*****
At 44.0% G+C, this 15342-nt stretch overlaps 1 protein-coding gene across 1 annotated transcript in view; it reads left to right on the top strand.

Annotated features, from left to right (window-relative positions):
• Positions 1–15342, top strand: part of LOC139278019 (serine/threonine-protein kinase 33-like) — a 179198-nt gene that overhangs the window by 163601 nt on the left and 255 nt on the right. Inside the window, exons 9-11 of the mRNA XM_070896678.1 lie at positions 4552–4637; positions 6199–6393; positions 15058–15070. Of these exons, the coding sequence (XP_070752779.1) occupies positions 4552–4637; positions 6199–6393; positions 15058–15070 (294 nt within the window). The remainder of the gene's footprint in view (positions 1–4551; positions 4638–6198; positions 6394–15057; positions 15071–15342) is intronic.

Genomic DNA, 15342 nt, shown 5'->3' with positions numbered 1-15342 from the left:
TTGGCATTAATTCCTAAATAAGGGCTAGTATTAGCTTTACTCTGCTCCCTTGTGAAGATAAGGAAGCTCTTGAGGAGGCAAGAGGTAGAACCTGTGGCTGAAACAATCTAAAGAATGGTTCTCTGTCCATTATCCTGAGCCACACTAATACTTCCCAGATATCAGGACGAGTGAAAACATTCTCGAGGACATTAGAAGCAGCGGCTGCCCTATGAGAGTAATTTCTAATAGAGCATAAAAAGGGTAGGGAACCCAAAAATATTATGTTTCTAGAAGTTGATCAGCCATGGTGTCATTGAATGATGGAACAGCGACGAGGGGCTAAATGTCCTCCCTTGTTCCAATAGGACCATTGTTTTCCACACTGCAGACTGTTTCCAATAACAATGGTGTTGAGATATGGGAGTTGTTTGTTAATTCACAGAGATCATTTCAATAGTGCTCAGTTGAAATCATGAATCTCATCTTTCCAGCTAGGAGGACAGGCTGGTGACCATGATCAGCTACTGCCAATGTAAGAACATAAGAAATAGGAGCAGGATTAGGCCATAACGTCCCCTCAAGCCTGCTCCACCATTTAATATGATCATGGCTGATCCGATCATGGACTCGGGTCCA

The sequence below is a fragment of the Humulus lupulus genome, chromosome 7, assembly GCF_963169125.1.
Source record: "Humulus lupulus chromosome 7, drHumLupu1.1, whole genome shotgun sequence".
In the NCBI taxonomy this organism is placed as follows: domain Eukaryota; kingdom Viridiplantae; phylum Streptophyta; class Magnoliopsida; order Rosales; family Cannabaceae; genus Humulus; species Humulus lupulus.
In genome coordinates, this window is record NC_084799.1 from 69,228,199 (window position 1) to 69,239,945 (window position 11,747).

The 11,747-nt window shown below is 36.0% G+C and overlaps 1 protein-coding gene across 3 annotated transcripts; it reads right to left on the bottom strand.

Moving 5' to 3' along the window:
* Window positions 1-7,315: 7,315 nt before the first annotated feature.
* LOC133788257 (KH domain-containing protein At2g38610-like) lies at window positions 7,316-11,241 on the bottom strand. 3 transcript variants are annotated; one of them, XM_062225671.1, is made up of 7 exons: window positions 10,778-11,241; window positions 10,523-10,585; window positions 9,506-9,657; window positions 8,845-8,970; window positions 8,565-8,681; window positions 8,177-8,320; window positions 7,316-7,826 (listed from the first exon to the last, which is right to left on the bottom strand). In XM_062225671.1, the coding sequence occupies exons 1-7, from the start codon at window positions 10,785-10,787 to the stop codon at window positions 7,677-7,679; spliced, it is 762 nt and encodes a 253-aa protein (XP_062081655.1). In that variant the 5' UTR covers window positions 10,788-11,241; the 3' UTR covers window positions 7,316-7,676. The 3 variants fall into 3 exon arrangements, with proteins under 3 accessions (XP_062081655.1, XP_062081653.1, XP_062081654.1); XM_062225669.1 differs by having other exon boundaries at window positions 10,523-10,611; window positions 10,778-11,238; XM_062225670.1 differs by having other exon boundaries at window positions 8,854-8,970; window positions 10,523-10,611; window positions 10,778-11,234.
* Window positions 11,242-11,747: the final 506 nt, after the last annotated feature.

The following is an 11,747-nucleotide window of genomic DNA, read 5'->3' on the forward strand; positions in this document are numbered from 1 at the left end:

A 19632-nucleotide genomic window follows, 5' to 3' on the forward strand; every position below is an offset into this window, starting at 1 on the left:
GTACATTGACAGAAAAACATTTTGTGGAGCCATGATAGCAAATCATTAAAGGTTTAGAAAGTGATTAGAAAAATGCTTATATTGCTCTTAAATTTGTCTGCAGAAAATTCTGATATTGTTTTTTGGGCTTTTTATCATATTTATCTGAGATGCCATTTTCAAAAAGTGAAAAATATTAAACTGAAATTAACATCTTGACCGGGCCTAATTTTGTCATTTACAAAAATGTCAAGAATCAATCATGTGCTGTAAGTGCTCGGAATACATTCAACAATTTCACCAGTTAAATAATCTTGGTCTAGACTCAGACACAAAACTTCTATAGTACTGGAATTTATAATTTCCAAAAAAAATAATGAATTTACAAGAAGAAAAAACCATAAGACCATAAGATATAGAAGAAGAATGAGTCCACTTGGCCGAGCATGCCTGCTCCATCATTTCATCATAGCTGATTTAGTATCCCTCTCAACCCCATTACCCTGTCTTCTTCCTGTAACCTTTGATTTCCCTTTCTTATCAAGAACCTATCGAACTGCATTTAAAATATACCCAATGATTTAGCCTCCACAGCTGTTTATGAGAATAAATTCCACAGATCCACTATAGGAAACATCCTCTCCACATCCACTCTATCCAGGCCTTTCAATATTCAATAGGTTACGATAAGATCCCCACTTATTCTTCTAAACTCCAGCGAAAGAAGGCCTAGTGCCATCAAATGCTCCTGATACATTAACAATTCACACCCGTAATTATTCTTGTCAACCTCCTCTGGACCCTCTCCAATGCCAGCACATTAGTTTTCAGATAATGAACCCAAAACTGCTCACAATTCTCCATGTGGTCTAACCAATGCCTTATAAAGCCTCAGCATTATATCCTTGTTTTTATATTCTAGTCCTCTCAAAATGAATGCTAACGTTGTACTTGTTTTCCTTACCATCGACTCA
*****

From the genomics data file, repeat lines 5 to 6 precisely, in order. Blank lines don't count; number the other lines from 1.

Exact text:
TTGGCATTAATTCCTAAATAAGGGCTAGTATTAGCTTTACTCTGCTCCCTTGTGAAGATAAGGAAGCTCTTGAGGAGGCAAGAGGTAGAACCTGTGGCTGAAACAATCTAAAGAATGGTTCTCTGTCCATTATCCTGAGCCACACTAATACTTCCCAGATATCAGGACGAGTGAAAACATTCTCGAGGACATTAGAAGCAGCGGCTGCCCTATGAGAGTAATTTCTAATAGAGCATAAAAAGGGTAGGGAACCCAAAAATATTATGTTTCTAGAAGTTGATCAGCCATGGTGTCATTGAATGATGGAACAGCGACGAGGGGCTAAATGTCCTCCCTTGTTCCAATAGGACCATTGTTTTCCACACTGCAGACTGTTTCCAATAACAATGGTGTTGAGATATGGGAGTTGTTTGTTAATTCACAGAGATCATTTCAATAGTGCTCAGTTGAAATCATGAATCTCATCTTTCCAGCTAGGAGGACAGGCTGGTGACCATGATCAGCTACTGCCAATGTAAGAACATAAGAAATAGGAGCAGGATTAGGCCATAACGTCCCCTCAAGCCTGCTCCACCATTTAATATGATCATGGCTGATCCGATCATGGACTCGGGTCCA

The sequence below is a fragment of the Humulus lupulus genome, chromosome 7, assembly GCF_963169125.1.